Palestinians, Israelis more open to talk
A summer of conflict has shaken unilateralism and pushed new realities on Israeli and Palestinian leaders.
RAMALLAH, WEST BANK
Palestinian President Mahmoud Abbas and Israeli Prime Minister Ehud Olmert say that, in principle, they're ready to meet with each other. In practice, political observers say, such a summit meeting is not around the corner.
But the two leaders are heading toward a common turning point, born of new realities that have become apparent after a long, war-riddled summer: from Gaza in June to northern Israel and Lebanon in July and August. Both sides appear to be moving toward a realization that the conflict might be more manageable if they forgo a go-it-alone approach. And yet, both sides are grappling with their own internal struggles that might weigh down diplomatic efforts to resume the Israeli-Palestinian political process.
Mr. Abbas, also known as Abu Mazen, announced Monday in Gaza that his Fatah faction of the PLO (Palestine Liberation Organization) would be forming a first-ever national unity government with the ruling Hamas, which swept to power in Palestinian elections in January. The move follows months of economic and political isolation of the Palestinian Authority by the international community; the US and many Western countries will not deal with Hamas because they consider it a terrorist organization. In this, Abbas has moved closer to a hoped-for goal – getting the moderate, secular Fatah party back into Palestinian decisionmaking.
There is, it seems, a palpable desire for change. A Palestinian unity government, which has never been formed before, holds out the possibility of a resumption in international aid and diplomatic recognition. The government's isolation has made it nearly impossible for the Hamas government to pay salaries, increasing the already high levels of economic deprivation.
Abbas's apparent breakthrough Monday with Hamas leaders in Gaza came on the heels of a meeting here on Sunday with British Prime Minister Tony Blair, in which Abbas said he was willing to meet with Mr. Olmert "without preconditions." That term is viewed as a signal of readiness to talk before any decisions are reached for an expected Palestinian prisoner release in exchange for Israel's kidnapped soldier, Cpl. Gilad Shalit.
"I think Hamas is reaching the point where they have to change," says Professor Said Zeedani, a political scientist at Bir Zeit University near Ramallah. "They may not change their skin. But if you can design a new government in a way that they will not feel robbed of their victory, it may actually work."
In Israel, too, many are viewing the possibility of significant shifts due to the last few months of turbulence. Across political circles from left to right, there has been an evolution in opinion over the effectiveness of the strategy forged by Prime Minister Ariel Sharon, who has been comatose since January. A year ago this week, Mr. Sharon ordered the last Israeli soldiers out of the Gaza Strip following 38 years of occupation, carrying out a disengagement plan designed to extricate Israel from one of the thorniest corners of the conflict without engaging in further talks with the Palestinians.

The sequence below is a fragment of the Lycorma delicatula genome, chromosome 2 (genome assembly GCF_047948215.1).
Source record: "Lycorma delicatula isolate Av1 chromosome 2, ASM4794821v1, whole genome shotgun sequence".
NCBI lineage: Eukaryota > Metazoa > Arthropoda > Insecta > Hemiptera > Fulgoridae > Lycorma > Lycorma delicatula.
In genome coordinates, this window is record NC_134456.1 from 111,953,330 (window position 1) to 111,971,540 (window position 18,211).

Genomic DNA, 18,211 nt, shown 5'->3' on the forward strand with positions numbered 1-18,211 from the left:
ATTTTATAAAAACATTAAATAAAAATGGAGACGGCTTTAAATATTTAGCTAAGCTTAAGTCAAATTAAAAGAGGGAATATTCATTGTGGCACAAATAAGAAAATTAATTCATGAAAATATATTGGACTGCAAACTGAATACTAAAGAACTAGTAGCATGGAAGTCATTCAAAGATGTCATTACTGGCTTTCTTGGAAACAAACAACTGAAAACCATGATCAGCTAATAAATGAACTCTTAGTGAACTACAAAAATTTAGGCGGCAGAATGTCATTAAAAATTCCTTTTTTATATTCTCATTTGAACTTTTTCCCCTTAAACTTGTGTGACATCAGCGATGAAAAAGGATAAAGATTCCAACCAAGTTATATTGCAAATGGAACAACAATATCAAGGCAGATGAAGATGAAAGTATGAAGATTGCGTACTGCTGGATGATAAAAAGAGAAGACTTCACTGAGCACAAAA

But now, many Israelis have come to question the very concept of unilateralism as an appropriate solution. Whether it was a wise gambit to withdraw soldiers and some 8,000 Jewish settlers from Gaza in the course of a week – largely without negotiating the process with Palestinian counterparts – has become a question that has taken on increasing pertinence.
Israel's new Kadima Party, hardly half a year in power, built its vision on Sharon's legacy of taking a unilateralist approach to increase Israel's security and viability. Israel's recent war with Hizbullah has served to decrease the popularity of unilateral moves, given that Israel decided to pull out of south Lebanon in May 2000, independent of any regional discussions or comprehensive peace plan.
"The mentality of unilateral disengagements, if you read the Kadima platform, is that Israel has the legitimate right to settle [the West Bank and Gaza], but demographically, it's not good and we don't want to have to rule over another people," explains Reuven Hazan, an expert on Israeli politics at the Hebrew University of Jerusalem.
"That unilateral approach has been dealt a very harsh blow, both because Hamas took over Gaza and began to rocket nearby Israeli communities, and because we pulled out of Lebanon in the same way six years ago," he says. "We now have a track record of unilateral disengagements which has failed miserably."
Israel's two unilateral moves – leaving Gaza last year and Lebanon in 2000 – seemed sensible at the time, he notes. By 2000, many Israelis were keen to get out of a deathtrap for their soldiers in a place where Israel says it has no territorial claims.
In Gaza, the decision was fueled primarily by demography. Studies showed that Jews would soon be outnumbered by Arabs in the territory under Israel's control, when combining the population of Israel proper with the occupied territories.
"Disengagement was a way to get 1.4 million Palestinians out of Israel's control," Mr. Hazan says. "It doesn't mean we can sit back and not deal with the West Bank," he adds. "The precedent that Israel gets out of territory whenever and wherever it wants, that concept is basically is gone."